Philly heavyweight Cunningham faces tall order

Steve Cunningham is stepping up in weight for Saturday's fight.
Steve Cunningham is stepping up in weight for Saturday's fight. (AP)
Posted: April 20, 2013

Go down to the zoo, trainer Naazim Richardson tells his fighters, and study the silverback gorilla.

The zoo's strongest animal will be locked away, Richardson said, while "some little old guy has the keys."

For all the gorilla's strength, the zookeeper has the smarts.

"The strongest muscle in your body is that brain," Richardson said. "And the guy that can use that can find a way to manipulate almost any kind of person in the ring."

Richardson hopes his heavyweight fighter, West Philadelphia's Steve "U.S.S." Cunningham, plays the role of zookeeper on Saturday afternoon in an attempt to upset 6-foot-9 British star Tyson Fury.

The 12-round bout at New York's Theatre at Madison Square Garden will be televised live on NBC10. The winner will meet Kubrat Pulev to become the mandatory No. 1 contender for Wladimir Klitschko's IBF title.

A former two-time world cruiserweight champion, the 36-year-old Cunningham (25-5, 12 KOs) expects to use his world-class experience to his advantage against England's 24-year-old Fury (20-0, 14 KOs).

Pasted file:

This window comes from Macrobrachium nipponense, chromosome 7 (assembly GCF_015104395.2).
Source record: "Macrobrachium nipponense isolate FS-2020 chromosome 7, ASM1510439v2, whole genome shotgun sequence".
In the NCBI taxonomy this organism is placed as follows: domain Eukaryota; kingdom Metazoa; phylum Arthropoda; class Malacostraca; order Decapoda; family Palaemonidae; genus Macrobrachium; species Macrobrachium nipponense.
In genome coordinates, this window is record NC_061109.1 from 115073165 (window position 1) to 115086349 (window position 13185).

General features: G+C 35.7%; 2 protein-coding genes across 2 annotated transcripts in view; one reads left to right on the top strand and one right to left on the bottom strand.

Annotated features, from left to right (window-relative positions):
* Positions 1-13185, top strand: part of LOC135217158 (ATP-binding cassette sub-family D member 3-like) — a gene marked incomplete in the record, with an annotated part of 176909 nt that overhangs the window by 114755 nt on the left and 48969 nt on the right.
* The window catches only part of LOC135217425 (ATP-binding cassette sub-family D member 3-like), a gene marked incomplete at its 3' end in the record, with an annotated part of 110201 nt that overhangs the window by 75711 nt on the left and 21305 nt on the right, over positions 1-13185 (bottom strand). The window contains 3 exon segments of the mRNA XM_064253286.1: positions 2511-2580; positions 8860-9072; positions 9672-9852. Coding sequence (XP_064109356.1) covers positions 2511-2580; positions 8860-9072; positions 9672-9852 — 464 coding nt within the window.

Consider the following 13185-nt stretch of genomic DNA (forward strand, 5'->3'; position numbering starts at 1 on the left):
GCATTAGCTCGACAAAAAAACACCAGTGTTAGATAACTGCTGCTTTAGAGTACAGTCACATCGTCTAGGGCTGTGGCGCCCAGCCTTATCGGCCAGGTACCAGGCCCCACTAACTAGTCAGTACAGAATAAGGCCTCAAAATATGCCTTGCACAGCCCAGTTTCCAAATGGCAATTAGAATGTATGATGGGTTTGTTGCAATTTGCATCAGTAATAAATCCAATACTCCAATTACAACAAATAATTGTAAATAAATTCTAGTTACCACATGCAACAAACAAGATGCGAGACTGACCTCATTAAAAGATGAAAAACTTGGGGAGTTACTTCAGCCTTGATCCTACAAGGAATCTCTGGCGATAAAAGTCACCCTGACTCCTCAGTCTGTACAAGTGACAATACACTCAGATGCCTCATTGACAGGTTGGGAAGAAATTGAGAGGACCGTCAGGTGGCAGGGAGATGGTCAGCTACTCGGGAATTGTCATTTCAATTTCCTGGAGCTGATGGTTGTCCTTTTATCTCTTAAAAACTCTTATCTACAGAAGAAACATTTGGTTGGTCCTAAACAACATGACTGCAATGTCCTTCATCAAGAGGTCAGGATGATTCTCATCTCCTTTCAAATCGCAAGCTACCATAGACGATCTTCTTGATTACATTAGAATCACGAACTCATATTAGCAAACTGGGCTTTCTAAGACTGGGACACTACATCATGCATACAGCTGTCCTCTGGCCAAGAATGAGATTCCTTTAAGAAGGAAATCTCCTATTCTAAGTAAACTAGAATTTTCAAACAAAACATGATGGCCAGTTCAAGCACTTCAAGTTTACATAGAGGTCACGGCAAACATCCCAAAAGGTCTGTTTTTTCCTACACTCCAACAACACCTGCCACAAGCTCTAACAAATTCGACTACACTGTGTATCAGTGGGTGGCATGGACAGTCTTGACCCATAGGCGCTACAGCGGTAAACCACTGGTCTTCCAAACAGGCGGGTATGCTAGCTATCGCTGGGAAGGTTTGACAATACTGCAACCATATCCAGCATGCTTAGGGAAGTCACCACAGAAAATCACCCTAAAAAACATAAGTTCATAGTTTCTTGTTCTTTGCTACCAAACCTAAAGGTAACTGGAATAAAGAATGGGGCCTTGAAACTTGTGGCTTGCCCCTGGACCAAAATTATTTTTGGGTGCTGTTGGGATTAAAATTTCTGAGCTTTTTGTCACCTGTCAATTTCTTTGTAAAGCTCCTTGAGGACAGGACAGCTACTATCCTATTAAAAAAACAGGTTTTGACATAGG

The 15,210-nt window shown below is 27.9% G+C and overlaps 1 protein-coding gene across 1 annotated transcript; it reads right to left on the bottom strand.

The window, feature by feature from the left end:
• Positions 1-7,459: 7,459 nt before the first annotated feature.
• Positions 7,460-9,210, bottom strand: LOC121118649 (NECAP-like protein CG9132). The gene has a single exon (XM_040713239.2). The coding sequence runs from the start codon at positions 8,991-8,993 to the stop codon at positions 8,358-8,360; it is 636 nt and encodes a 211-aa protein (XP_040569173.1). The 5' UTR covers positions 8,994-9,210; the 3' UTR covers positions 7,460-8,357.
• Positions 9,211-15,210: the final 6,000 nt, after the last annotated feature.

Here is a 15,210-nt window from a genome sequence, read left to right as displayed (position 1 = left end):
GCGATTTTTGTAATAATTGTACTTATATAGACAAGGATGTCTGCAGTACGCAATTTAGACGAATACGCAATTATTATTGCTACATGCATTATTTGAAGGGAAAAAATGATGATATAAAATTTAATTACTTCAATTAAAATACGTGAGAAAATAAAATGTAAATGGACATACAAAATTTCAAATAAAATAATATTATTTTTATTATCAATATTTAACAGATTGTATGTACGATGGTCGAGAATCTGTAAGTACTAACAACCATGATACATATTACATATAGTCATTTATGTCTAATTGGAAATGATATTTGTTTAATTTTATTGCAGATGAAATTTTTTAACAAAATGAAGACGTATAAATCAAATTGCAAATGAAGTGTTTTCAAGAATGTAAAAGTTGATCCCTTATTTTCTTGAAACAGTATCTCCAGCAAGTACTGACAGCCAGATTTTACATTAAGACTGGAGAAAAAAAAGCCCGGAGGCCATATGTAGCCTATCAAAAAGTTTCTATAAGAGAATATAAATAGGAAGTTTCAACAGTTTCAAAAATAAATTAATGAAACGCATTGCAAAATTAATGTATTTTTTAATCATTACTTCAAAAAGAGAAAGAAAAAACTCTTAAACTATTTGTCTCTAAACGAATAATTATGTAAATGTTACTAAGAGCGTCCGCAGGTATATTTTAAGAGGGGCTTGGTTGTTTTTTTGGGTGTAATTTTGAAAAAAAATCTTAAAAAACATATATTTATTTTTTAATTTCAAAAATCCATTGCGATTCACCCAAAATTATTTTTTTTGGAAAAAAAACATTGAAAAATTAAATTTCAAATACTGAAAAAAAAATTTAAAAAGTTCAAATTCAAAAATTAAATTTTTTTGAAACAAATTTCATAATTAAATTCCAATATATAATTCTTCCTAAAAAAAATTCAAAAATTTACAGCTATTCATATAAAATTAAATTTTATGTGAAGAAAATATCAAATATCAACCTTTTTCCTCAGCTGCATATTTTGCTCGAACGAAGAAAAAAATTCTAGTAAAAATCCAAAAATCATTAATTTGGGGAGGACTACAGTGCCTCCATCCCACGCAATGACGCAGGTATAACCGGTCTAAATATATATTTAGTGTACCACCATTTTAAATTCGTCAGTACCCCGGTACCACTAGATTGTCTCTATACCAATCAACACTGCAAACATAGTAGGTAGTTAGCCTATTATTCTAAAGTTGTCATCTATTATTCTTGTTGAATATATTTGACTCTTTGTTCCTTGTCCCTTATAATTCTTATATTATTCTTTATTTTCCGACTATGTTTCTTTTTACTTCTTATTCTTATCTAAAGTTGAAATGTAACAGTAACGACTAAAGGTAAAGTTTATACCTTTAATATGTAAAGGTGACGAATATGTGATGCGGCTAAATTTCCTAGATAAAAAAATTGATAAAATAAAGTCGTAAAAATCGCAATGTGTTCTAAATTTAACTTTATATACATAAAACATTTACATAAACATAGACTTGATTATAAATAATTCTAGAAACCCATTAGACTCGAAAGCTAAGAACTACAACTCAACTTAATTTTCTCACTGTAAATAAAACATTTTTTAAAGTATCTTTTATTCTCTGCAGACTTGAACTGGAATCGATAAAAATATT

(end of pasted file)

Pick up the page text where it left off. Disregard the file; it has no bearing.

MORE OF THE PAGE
It is just Fury's second fight outside the United Kingdom and first in the United States. Of his 20 wins, just two were against quality opponents: American Kevin Johnson and fellow Brit Dereck Chisora.

At a March news conference, Fury said Cunningham was nothing more than a light heavyweight masquerading as a heavyweight. He guaranteed to end Cunningham's career with a quick knockout.

Cunningham said it was his experience that allowed him to keep his composure.

"It's not that he got under my skin and made me say, 'Oh, I want to kill him,' " Cunningham said. "It was just, 'OK, I really want to beat this dude.' "

To beat that dude, the 6-3, 210-pound Cunningham will have to find a way to counter Fury's 6-inch height and 40-pound weight advantage.

During training, Cunningham stood on the gym floor and jabbed upward at Richardson, who stood on the ring apron. It's an old trick Richardson borrowed from another city trainer to simulate height.

"Every bit helps," Cunningham said.

Once the match starts, Cunningham said, he just has to stick to the plan.

If Fury wants to lean on him, Cunningham said, he will be ready. If he wants to box, Cunningham said, he can, too.

Richardson has a great mind, he said.

But Richardson deflected the credit. His boxer is the one who holds the keys.

"Steve Cunningham is not just an intelligent fighter. He's getting smarter," Richardson said. "He's getting smarter all the time."


Contact Matt Breen at mbreen@phillynews.com. Follow on Twitter @matt_breen.

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